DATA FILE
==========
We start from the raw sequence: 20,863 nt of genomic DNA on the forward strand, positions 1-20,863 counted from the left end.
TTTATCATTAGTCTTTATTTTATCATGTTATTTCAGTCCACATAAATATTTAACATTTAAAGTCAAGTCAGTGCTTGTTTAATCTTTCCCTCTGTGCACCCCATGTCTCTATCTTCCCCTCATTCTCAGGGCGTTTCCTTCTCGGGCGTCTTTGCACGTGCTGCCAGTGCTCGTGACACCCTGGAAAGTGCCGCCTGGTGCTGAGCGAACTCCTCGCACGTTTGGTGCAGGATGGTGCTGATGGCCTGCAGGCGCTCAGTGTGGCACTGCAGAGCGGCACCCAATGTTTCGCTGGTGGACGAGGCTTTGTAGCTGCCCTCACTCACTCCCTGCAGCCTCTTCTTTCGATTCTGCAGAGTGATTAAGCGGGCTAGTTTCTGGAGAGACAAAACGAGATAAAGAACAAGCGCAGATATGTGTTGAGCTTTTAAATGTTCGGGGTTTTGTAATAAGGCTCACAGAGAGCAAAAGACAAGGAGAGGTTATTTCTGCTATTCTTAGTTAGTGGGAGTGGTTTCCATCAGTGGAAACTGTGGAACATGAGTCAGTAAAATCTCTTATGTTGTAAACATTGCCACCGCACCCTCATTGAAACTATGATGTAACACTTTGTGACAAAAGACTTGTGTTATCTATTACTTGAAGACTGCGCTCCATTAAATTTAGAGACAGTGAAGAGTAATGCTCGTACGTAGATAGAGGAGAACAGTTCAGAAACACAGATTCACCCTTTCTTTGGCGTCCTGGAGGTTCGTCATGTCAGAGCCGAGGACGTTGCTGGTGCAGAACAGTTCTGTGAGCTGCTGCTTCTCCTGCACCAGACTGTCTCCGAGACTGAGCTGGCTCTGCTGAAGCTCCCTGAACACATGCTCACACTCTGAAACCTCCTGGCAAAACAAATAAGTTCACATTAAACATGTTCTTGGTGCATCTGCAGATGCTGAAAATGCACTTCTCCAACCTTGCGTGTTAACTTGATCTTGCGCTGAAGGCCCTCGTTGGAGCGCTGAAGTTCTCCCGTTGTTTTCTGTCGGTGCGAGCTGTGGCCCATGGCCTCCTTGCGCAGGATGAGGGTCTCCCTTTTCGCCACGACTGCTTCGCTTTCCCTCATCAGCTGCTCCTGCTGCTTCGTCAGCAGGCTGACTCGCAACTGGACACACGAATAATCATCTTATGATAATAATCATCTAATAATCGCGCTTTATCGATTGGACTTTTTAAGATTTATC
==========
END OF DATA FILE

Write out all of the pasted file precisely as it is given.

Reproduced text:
We start from the raw sequence: 20,863 nt of genomic DNA on the forward strand, positions 1-20,863 counted from the left end.
TTTATCATTAGTCTTTATTTTATCATGTTATTTCAGTCCACATAAATATTTAACATTTAAAGTCAAGTCAGTGCTTGTTTAATCTTTCCCTCTGTGCACCCCATGTCTCTATCTTCCCCTCATTCTCAGGGCGTTTCCTTCTCGGGCGTCTTTGCACGTGCTGCCAGTGCTCGTGACACCCTGGAAAGTGCCGCCTGGTGCTGAGCGAACTCCTCGCACGTTTGGTGCAGGATGGTGCTGATGGCCTGCAGGCGCTCAGTGTGGCACTGCAGAGCGGCACCCAATGTTTCGCTGGTGGACGAGGCTTTGTAGCTGCCCTCACTCACTCCCTGCAGCCTCTTCTTTCGATTCTGCAGAGTGATTAAGCGGGCTAGTTTCTGGAGAGACAAAACGAGATAAAGAACAAGCGCAGATATGTGTTGAGCTTTTAAATGTTCGGGGTTTTGTAATAAGGCTCACAGAGAGCAAAAGACAAGGAGAGGTTATTTCTGCTATTCTTAGTTAGTGGGAGTGGTTTCCATCAGTGGAAACTGTGGAACATGAGTCAGTAAAATCTCTTATGTTGTAAACATTGCCACCGCACCCTCATTGAAACTATGATGTAACACTTTGTGACAAAAGACTTGTGTTATCTATTACTTGAAGACTGCGCTCCATTAAATTTAGAGACAGTGAAGAGTAATGCTCGTACGTAGATAGAGGAGAACAGTTCAGAAACACAGATTCACCCTTTCTTTGGCGTCCTGGAGGTTCGTCATGTCAGAGCCGAGGACGTTGCTGGTGCAGAACAGTTCTGTGAGCTGCTGCTTCTCCTGCACCAGACTGTCTCCGAGACTGAGCTGGCTCTGCTGAAGCTCCCTGAACACATGCTCACACTCTGAAACCTCCTGGCAAAACAAATAAGTTCACATTAAACATGTTCTTGGTGCATCTGCAGATGCTGAAAATGCACTTCTCCAACCTTGCGTGTTAACTTGATCTTGCGCTGAAGGCCCTCGTTGGAGCGCTGAAGTTCTCCCGTTGTTTTCTGTCGGTGCGAGCTGTGGCCCATGGCCTCCTTGCGCAGGATGAGGGTCTCCCTTTTCGCCACGACTGCTTCGCTTTCCCTCATCAGCTGCTCCTGCTGCTTCGTCAGCAGGCTGACTCGCAACTGGACACACGAATAATCATCTTATGATAATAATCATCTAATAATCGCGCTTTATCGATTGGACTTTTTAAGATTTATC